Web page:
(...) Zoé Boirin eventually returned to the University of Ottawa, to undertake a PhD in law. The research for her thesis focuses on the right of Indigenous peoples to be consulted about mining projects that would affect them. She also puts her advocacy skills to good use during her community engagement placements to help Indigenous community organizations. She has also travelled to Siberia and India to do field work with different Indigenous groups.
Maria Gomez Regalado, a translation and music bachelor’s student from the University of Grenada, in Spain, wanted to get involved with the aged because of her grandmother in Spain, who was in need of company. When, as an exchange student at uOttawa during the 2018–2019 academic year, she registered for FLS2791, a course on learning French as a second language through community volunteering, she chose a placement as a French-language friendly visitor at the Garry J. Armstrong long-term care facility.
On February 6, a panel discussion titled “Dialogue on the Importance and Impact of Local and International Community Engagement” took place, to raise awareness of the added value of community engagement for students. Panel members included Rebecca Tiessen, a full professor in the Faculty of Social Sciences, Gwen Madiba Moubouyi, 2019 Aeroplan campaign ambassador, three students who have experienced community engagement here or abroad, as well as Stéphane Cardinal, former director of the Michaëlle Jean Centre for Global and Community Engagement, who served as facilitator. The event, organized by the Centre and the International Office, was also meant to encourage people to donate their Aeroplan Miles to help cover travel costs for students planning to volunteer abroad.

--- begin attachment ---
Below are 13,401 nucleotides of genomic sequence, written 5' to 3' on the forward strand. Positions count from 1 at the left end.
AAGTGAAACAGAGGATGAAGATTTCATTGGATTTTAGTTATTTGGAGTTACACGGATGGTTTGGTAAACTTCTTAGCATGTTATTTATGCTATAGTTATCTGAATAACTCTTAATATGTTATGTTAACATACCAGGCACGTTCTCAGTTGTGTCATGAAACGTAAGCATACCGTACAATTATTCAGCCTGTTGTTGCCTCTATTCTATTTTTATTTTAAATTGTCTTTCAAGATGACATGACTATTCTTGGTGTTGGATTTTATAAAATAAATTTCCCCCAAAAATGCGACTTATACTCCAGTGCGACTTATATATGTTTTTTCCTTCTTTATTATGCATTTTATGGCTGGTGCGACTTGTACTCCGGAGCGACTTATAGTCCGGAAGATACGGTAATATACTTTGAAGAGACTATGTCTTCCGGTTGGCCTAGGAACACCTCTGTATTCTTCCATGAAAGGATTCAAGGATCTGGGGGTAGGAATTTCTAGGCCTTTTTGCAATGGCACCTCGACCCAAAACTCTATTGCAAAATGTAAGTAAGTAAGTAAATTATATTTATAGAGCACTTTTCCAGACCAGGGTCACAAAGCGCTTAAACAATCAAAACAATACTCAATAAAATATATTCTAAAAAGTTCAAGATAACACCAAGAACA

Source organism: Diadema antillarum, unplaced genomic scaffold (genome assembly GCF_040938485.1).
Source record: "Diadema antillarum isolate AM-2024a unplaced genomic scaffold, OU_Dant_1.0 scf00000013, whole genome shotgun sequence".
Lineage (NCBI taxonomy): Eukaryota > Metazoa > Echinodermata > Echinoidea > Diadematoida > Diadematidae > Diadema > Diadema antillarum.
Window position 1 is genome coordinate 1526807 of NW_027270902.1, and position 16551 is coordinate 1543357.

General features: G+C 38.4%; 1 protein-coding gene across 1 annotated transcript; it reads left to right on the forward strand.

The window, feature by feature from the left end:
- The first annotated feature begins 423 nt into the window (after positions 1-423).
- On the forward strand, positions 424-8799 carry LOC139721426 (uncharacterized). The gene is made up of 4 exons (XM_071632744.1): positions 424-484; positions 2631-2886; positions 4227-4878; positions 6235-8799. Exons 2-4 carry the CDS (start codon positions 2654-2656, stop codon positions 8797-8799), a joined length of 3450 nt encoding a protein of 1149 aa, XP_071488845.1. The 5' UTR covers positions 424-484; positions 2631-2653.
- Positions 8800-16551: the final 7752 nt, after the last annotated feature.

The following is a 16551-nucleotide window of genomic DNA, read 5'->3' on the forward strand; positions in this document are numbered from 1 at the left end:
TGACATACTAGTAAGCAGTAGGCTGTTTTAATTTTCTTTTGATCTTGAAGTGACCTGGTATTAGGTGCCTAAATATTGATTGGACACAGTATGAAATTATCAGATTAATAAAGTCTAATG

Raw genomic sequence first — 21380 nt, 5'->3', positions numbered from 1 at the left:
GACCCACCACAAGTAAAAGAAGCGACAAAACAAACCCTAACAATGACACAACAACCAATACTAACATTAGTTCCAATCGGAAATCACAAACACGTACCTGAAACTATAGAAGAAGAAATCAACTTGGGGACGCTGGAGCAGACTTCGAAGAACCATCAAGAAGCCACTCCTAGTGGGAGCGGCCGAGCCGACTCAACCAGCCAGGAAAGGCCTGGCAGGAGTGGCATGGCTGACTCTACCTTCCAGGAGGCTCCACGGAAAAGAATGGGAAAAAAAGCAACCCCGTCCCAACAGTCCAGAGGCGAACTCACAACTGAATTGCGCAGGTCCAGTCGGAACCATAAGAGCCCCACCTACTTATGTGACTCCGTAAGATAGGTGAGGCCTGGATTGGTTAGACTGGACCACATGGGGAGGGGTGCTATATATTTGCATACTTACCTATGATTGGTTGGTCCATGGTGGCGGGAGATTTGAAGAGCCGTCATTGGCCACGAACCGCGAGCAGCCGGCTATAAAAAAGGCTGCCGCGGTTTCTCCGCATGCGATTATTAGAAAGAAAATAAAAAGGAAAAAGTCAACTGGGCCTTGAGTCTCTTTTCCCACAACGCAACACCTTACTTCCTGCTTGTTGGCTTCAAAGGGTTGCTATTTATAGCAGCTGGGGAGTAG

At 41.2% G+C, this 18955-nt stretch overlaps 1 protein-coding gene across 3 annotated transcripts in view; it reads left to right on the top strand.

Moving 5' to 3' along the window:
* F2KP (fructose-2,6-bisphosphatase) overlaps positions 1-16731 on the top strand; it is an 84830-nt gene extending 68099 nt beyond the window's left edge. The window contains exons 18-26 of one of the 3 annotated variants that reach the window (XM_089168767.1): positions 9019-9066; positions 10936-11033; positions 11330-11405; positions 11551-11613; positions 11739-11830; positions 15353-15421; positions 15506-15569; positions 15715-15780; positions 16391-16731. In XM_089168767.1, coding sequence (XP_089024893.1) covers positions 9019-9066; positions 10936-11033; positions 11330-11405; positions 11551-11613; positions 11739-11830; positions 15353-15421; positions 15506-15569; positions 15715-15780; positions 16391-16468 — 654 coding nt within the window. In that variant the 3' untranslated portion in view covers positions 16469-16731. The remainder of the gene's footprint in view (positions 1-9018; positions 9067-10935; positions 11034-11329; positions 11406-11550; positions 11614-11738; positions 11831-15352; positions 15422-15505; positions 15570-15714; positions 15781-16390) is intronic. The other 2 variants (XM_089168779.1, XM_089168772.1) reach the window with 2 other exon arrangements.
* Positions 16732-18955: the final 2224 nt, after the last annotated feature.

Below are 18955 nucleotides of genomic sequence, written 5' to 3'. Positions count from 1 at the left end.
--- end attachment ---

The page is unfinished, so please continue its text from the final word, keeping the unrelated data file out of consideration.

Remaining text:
Roslin Sinclair is completing her final term of a bachelor’s in history at uOttawa. One of her courses has been CDN4100 (Perspective-taking in Policy Development and Conflict Resolution), a Canadian studies course taught by Professor Tracy Coates, in which she chose the Community Service Learning (CSL) placement option.
To sum up, the festival received invaluable contributions from student volunteers, and the students received a great learning experience that will help them grow and gain new perspective going forward. The Ottawa Ice Dragon Boat Festival thanks both the students and the Centre for their efforts towards a successful festival weekend.
Darius Stamatakos, a first-year biopharmaceutical science student, already has a very impressive CV. In addition to doing his assignments, labs and exams, he works part time and is completing three volunteer placements. Because of this community involvement, he was awarded an Allan Rock Scholarship from the Michaëlle Jean Centre for Global and Community Engagement.
Over reading week, instead of relaxing and benefiting from the extra time to catch up on assignments, a team of seven students got together to perform a campus waste audit, to figure out what’s working and what’s not in terms of waste management.
The project took place as part of the Alternative Spring Break (ASB) program, hosted by the uOttawa Office of Campus Sustainability. Its goal is to determine how uOttawa can become a zero-waste campus, where we produce only things that are recyclable or reusable and we recycle or reuse everything else.